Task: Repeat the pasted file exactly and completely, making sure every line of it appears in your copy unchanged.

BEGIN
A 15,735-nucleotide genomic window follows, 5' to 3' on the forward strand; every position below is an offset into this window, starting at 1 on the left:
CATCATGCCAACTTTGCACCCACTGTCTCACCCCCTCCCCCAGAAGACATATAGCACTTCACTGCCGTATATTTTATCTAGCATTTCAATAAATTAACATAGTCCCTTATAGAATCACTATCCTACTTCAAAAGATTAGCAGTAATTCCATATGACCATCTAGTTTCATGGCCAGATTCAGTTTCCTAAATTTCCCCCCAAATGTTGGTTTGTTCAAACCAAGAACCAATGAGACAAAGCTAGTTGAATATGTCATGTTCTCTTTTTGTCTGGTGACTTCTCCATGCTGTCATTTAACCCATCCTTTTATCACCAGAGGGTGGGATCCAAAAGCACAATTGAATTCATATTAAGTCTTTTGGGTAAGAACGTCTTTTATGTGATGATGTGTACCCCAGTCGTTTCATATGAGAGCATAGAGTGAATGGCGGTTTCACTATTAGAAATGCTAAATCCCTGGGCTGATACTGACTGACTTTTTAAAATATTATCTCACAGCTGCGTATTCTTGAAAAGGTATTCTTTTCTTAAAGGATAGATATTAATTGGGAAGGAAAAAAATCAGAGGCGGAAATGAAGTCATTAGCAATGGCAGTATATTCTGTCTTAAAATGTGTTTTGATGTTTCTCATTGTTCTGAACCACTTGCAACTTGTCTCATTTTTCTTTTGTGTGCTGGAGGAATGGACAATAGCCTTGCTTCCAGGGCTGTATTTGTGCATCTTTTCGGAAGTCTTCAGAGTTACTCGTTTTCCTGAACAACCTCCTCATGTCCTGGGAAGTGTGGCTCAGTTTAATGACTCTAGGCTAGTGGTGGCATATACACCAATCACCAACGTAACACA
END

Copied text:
A 15,735-nucleotide genomic window follows, 5' to 3' on the forward strand; every position below is an offset into this window, starting at 1 on the left:
CATCATGCCAACTTTGCACCCACTGTCTCACCCCCTCCCCCAGAAGACATATAGCACTTCACTGCCGTATATTTTATCTAGCATTTCAATAAATTAACATAGTCCCTTATAGAATCACTATCCTACTTCAAAAGATTAGCAGTAATTCCATATGACCATCTAGTTTCATGGCCAGATTCAGTTTCCTAAATTTCCCCCCAAATGTTGGTTTGTTCAAACCAAGAACCAATGAGACAAAGCTAGTTGAATATGTCATGTTCTCTTTTTGTCTGGTGACTTCTCCATGCTGTCATTTAACCCATCCTTTTATCACCAGAGGGTGGGATCCAAAAGCACAATTGAATTCATATTAAGTCTTTTGGGTAAGAACGTCTTTTATGTGATGATGTGTACCCCAGTCGTTTCATATGAGAGCATAGAGTGAATGGCGGTTTCACTATTAGAAATGCTAAATCCCTGGGCTGATACTGACTGACTTTTTAAAATATTATCTCACAGCTGCGTATTCTTGAAAAGGTATTCTTTTCTTAAAGGATAGATATTAATTGGGAAGGAAAAAAATCAGAGGCGGAAATGAAGTCATTAGCAATGGCAGTATATTCTGTCTTAAAATGTGTTTTGATGTTTCTCATTGTTCTGAACCACTTGCAACTTGTCTCATTTTTCTTTTGTGTGCTGGAGGAATGGACAATAGCCTTGCTTCCAGGGCTGTATTTGTGCATCTTTTCGGAAGTCTTCAGAGTTACTCGTTTTCCTGAACAACCTCCTCATGTCCTGGGAAGTGTGGCTCAGTTTAATGACTCTAGGCTAGTGGTGGCATATACACCAATCACCAACGTAACACA